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The Macau Metro Monitor.  February 5th, 2010.


While no one can dispute that MPEL's January numbers were remarkable, DM cautions extrapolating those numbers for all of 2010 as some have to suggest that MPEL can do $400MM of EBITDA.  DM points out that Altira has had lousy luck for the last 12 months, averaging hold of just 2.64% so assuming that it will hold well at 2.85% for the year maybe a stretch. DM also questions whether the pick up in volumes that Altira saw in January wasn't partly attributable to more credit and faster payment of commissions, which proved unsustainable under the AMA umbrella.  DM also questioned the velocity of the January ramp at CoD in both the Mass and VIP side and the sustainability of such a trajectory. Bottom line, despite the worst of times likely being over for MPEL, its still premature to put a Sands or Wynn multiple on the name.


Ambrose So, CEO of SJM Holdings, responded to the latest market-share numbers for January (MOP14bn, SJM 30%, Sands China 22%, MPEL 16%, Wynn 13%, Galaxy 10%, MGM 9%) by saying SJM intends to increase its share further this year, and given that he's not a soundbite publicity man, DM thinks its likely to happen. DM  points out that SJM's valuation is ridiculously low compared to its peers in Macau (roughly 6 x forecast EBITDA vs. 12x for Sands) and that perhaps in a post Stanley Ho era, the company will need to do more marketing.

Three weights need to be lifted before SJM stock can perform: clarity on the health of Stanley Ho (which DM thinks will be resolved shortly), reporting transparency and liquidity in the shares.  The latter should be resolved fairly soon by the conversion of HK$2BN convertible notes. While the transparency issue may need the most work, Ambrose So's recent media comments may be a precursor or change to come. Reporting quarter numbers and giving guidance could do a lot for the stock, since shareholders don't know how much of the top line growth reported monthly is dropping down to the bottom line.  So has reason to be confident of market share expansion as the escalator being built outside the ferry terminal to take people to the bridge to Oceanus will help a little, but the commission caps in place margins should dramatically improve.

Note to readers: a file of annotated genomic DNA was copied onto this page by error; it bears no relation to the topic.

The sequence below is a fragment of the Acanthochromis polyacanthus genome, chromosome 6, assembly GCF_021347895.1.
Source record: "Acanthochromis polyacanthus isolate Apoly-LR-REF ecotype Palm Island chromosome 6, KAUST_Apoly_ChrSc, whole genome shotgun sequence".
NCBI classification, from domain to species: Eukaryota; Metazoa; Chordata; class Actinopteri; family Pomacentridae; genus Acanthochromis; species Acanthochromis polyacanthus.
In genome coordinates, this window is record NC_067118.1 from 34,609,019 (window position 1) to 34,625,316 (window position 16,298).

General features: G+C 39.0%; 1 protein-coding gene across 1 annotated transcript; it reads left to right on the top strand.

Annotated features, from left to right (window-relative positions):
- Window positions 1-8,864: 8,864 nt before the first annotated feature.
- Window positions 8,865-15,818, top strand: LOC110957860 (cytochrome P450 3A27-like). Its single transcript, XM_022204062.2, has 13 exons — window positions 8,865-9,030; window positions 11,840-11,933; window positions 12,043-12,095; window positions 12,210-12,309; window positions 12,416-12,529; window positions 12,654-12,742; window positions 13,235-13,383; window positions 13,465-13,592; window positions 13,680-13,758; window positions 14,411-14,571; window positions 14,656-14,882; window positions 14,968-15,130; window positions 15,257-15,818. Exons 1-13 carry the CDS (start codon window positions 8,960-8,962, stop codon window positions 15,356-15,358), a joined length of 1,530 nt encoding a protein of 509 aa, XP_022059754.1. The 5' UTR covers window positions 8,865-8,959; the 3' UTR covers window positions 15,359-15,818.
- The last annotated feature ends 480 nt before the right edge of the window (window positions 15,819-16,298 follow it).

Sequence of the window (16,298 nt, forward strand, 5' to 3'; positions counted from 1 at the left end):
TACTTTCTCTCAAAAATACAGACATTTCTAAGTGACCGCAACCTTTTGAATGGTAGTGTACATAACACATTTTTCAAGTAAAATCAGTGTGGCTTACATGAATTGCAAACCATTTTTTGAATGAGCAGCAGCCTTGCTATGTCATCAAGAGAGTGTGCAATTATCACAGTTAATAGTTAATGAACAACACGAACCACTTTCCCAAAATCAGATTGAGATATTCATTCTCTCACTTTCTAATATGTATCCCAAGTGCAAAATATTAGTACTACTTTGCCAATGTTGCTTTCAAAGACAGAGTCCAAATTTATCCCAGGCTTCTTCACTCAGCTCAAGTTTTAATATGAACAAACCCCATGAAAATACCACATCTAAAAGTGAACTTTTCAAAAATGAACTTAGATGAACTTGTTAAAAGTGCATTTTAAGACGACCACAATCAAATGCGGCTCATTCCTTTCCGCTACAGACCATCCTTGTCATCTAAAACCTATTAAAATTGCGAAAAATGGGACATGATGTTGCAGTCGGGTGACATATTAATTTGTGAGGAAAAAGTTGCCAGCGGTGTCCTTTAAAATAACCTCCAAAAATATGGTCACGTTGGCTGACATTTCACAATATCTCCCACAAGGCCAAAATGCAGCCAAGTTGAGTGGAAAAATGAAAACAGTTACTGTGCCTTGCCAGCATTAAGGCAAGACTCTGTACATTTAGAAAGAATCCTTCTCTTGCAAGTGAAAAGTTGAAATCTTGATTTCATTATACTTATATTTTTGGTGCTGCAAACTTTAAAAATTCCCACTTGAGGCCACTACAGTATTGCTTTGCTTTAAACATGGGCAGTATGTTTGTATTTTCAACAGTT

Grando Waldo, owned by Get Nice (0060.HK), reopened last Sunday with a new and improved casino and plans where announced to revamp the rest of the property. Grand Waldo, which operates under the Galaxy concession, was closed last year when Get Nice bought 50% of share of the property and shut it down for a major revamp.  Get Nice will invest between HK$100MM - $150MM with a target completion in 2Q2011, in time for Galaxy Mega Resort opening accross the road. 

The casino has been moved across from the main hall, which will now be turned into an outlet mall targeting thrifty mainland shoppers, the "family" spa is being rejuvenated, and the nightclubs are being redesigned.

PAC ON BACK ON TRACK Destination Macau